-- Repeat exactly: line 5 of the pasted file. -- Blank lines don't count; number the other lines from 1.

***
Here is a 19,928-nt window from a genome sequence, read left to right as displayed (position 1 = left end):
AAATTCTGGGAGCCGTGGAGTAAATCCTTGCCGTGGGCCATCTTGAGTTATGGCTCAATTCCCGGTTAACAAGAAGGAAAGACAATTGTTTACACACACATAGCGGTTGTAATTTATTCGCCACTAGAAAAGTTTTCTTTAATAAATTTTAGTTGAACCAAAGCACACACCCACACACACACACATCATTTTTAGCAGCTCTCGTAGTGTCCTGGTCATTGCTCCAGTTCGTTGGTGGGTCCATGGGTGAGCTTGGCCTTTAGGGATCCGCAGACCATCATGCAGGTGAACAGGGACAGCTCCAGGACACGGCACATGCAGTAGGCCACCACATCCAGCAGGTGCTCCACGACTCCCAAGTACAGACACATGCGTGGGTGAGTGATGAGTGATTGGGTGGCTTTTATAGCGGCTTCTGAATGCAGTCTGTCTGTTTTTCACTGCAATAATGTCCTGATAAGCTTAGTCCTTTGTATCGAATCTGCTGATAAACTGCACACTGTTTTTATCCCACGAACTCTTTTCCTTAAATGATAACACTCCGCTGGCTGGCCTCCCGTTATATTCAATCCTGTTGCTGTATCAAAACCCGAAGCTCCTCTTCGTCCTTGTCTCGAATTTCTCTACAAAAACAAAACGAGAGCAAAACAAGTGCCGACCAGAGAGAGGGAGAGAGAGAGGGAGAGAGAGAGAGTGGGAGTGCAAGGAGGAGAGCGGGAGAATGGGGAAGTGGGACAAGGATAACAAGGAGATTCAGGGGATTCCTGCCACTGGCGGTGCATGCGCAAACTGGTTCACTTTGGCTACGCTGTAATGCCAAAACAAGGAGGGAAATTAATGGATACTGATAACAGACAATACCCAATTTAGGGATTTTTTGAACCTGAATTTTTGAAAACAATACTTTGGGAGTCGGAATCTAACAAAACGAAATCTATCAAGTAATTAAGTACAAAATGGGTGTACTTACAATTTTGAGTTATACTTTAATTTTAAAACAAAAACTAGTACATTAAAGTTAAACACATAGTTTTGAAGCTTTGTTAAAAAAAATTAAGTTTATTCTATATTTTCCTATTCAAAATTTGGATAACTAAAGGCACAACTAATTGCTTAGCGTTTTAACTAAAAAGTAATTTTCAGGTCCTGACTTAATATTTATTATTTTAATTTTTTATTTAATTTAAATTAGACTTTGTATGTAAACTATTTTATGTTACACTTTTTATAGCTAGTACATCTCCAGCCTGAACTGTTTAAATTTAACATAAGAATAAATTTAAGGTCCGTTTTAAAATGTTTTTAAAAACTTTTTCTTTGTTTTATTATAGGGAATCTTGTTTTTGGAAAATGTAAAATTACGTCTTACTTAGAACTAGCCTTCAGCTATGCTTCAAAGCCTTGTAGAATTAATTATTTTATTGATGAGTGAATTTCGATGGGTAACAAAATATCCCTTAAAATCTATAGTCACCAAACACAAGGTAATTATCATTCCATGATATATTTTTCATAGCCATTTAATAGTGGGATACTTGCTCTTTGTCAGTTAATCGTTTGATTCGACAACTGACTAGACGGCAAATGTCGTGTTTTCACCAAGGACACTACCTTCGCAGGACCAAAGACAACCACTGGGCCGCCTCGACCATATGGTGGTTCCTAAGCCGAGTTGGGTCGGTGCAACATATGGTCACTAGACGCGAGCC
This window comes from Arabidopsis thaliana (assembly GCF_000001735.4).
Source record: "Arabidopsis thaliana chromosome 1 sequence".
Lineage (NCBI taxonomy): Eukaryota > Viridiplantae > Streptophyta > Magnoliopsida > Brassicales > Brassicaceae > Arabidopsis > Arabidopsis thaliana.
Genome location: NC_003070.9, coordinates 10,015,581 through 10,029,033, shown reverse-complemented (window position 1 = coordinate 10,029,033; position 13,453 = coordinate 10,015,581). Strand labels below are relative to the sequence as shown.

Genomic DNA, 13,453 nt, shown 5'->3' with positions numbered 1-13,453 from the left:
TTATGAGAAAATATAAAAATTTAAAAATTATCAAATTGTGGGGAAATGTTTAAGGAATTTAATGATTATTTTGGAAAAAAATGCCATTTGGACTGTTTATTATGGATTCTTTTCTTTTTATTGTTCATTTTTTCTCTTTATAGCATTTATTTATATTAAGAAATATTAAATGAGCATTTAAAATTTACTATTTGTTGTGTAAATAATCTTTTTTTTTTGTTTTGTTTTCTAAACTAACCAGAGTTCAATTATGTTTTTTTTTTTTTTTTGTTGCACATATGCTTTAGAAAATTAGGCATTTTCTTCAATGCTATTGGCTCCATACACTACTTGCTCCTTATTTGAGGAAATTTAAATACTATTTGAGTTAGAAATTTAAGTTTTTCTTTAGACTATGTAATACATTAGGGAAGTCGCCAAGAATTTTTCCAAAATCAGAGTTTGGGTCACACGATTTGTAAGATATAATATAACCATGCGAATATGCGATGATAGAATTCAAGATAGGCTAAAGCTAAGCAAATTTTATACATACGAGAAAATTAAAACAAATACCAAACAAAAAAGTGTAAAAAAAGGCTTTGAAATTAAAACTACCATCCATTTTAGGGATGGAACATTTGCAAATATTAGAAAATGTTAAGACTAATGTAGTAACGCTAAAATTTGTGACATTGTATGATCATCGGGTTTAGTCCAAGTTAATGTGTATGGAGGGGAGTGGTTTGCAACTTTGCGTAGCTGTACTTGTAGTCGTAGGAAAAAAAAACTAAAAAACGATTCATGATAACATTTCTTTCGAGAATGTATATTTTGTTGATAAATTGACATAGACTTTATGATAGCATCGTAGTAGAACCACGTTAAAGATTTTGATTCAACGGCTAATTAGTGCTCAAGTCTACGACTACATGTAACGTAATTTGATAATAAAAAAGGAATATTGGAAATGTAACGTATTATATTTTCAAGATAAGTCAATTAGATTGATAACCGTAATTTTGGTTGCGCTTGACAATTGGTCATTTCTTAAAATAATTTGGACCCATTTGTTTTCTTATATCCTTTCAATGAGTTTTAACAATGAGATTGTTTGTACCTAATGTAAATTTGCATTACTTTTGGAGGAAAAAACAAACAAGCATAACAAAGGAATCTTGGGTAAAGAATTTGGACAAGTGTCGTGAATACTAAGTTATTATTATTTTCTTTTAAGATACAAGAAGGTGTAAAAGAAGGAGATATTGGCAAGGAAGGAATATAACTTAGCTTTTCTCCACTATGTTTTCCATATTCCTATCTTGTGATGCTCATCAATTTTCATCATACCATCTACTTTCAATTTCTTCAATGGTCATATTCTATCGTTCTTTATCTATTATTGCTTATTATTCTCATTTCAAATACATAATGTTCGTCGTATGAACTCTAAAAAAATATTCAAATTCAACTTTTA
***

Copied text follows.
Lineage (NCBI taxonomy): Eukaryota > Viridiplantae > Streptophyta > Magnoliopsida > Brassicales > Brassicaceae > Arabidopsis > Arabidopsis thaliana.